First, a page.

Huge flares and eruptions from the sun can cause space weather, and stormy space weather can disrupt everything from satellites to the power grid to aircraft communications. Now, however, there is good news for people monitoring the phenomenon – the sun has gone from one of its 11-year activity cycles to another, and scientists predict that the new cycle should be as calm as the last.
However, this does not mean zero risk of extreme weather events. Even in the last, relatively weak solar cycle, drama on the sun occasionally triggered weirdness on Earth such as radio blackouts, disruptions to air traffic control, power outages – and even beautiful aurorae seen as far south as Alabama.
Over each solar cycle, the sloping sun moves from a relatively quiet period through a much more active one. Scientists monitor all this activity by keeping an eye on the number of sunspots, temporary dark spots on the surface of the sun. These spots are associated with solar activity such as giant explosions that send light, energy and solar material into space.
Counting sunspots goes back centuries, and the list of numbered solar cycles tracked by scientists starts with one that began in 1755 and ended in 1766. On average, cycles last about 11 years.
Based on recent data on sunspots, researchers can now say that the so-called “Solar Cycle 24” ended in December 2019. Solar Cycle 25 has officially begun, where the number of sunspots is slowly but steadily increasing.
A panel of international experts convened by NASA and the National Oceanic and Atmospheric Administration has predicted that this cycle will reach its peak in July 2025, and the intensity should be almost identical to the previous cycle, which was not very strong.
“The last cycle, solar cycle 24, was the fourth smallest cycle recorded and the weakest cycle in 100 years,” said Lisa Upton, solar scientist at Space Systems Research Corporation and co-chair of the Solar Cycle 25 Prediction Panel.
The expert panel quickly agreed on the forecast for the next cycle. “The consensus was very solid,” said Doug Biesecker, a solar physicist at NOAA’s Space Weather Prediction Center in Boulder, Colo., Who also co-chaired.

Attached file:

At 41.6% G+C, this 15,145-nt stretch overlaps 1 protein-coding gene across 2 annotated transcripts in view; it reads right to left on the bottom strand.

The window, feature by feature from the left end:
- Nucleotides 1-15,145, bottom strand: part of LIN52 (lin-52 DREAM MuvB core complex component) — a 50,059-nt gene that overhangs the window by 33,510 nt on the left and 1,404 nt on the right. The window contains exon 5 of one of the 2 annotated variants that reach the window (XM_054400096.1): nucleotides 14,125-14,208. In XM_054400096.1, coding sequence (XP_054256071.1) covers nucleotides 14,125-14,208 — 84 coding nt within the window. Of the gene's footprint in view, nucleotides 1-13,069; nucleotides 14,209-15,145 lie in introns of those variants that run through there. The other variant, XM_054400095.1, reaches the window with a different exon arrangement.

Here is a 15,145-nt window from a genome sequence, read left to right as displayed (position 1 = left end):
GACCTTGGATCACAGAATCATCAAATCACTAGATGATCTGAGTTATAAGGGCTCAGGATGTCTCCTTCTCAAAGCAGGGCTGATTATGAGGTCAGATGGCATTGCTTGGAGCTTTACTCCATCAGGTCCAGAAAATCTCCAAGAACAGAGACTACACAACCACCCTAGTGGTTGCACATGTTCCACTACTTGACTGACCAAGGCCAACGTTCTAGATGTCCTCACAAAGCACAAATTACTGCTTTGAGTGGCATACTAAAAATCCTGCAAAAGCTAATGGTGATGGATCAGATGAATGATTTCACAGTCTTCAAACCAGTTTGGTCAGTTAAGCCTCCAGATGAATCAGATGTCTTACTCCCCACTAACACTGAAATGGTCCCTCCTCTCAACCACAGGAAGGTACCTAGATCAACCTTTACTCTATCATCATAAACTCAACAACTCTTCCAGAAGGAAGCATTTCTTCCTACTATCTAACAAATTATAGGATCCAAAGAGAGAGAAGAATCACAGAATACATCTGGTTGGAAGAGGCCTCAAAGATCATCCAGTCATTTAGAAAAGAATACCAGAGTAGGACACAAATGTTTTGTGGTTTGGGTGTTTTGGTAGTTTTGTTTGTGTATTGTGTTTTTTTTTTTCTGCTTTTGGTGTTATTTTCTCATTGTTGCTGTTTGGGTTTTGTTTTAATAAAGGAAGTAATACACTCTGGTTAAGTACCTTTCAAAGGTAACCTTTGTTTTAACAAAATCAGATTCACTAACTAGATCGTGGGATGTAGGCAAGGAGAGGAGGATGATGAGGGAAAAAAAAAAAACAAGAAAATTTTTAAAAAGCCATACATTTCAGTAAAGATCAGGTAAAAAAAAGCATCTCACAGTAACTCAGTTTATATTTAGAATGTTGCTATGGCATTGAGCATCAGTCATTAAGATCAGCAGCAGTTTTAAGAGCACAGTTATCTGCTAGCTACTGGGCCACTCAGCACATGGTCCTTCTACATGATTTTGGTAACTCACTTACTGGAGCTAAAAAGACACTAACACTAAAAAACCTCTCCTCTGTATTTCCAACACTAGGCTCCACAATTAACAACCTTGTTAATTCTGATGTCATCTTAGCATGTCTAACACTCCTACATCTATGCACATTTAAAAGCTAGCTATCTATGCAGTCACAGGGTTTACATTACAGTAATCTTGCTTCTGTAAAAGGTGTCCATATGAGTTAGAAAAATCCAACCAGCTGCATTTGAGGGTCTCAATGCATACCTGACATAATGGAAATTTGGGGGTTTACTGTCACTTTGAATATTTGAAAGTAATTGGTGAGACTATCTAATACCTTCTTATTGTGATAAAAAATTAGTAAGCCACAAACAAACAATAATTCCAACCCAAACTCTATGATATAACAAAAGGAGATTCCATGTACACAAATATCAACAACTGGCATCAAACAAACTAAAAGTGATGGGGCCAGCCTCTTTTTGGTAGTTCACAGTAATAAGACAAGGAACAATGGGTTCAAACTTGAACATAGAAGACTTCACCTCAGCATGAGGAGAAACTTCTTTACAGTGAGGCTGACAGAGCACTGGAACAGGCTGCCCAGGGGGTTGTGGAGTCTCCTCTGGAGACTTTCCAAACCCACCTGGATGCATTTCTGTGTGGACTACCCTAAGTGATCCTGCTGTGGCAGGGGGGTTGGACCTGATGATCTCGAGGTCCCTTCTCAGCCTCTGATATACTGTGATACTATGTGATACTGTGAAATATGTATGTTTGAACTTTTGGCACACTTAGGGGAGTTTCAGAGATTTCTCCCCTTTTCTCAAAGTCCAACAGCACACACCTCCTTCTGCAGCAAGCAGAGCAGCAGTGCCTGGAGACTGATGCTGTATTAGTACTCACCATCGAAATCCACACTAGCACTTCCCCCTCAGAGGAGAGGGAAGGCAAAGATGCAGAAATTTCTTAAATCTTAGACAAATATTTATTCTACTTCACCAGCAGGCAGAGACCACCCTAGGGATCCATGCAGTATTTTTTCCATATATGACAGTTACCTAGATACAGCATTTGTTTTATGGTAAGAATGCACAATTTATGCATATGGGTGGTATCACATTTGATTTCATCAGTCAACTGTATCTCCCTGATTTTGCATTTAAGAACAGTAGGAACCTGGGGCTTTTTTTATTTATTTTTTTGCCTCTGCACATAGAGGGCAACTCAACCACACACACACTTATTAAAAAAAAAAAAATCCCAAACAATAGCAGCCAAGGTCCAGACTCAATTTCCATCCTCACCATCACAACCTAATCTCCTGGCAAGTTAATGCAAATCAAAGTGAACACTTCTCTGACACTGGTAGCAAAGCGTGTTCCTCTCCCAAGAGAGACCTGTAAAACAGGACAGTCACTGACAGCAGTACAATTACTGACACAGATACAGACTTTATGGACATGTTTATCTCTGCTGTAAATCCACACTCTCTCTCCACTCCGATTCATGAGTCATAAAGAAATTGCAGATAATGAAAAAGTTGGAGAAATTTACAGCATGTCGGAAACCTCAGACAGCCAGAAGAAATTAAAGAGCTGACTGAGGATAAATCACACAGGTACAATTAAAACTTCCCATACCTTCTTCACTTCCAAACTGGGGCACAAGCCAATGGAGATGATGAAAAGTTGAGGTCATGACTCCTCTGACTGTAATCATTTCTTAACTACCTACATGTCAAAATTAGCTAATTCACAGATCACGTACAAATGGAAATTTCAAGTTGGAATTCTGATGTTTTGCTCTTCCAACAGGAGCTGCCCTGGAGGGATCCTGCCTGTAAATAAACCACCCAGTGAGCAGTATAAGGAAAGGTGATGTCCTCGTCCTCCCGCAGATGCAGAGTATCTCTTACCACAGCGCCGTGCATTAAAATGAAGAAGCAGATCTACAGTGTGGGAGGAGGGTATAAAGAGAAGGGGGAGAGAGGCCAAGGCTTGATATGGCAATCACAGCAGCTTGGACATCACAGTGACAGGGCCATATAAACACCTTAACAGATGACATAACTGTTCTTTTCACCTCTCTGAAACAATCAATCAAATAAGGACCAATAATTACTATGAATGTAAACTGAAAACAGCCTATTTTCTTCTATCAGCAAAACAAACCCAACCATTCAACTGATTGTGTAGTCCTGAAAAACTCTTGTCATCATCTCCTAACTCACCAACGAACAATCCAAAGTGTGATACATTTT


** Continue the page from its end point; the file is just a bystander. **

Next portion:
He says solar cycle modeling has improved over the last decade or so, making it easier to predict. But still, last time, the group did not go so badly.
“We were very close to predicting solar cycle 24. That was within what we consider to be our fault field on a sunspot number of plus or minus ten,” Biesecker says. “We got the timing too maximum wrong. And the reason for that was because we treated the sun like a big gas sphere, but the hemispheres south and north behave independently. The last solar cycle they were out of phase with each other more than ever before, which kind of ruined our forecast a bit. “
In addition to the obvious need to protect the power grid and other important technological infrastructures, officials will also understand space weather when trying to bring people back to the moon.
“A trip to the moon can include periods when our astronauts will not be protected from space by the Earth’s magnetic field,” said Jake Bleacher, chief research researcher at NASA’s Human Exploration and Operations Mission Directorate. “Like here at home, when you travel anywhere, you have to check the weather report, right? You have to know what to expect.”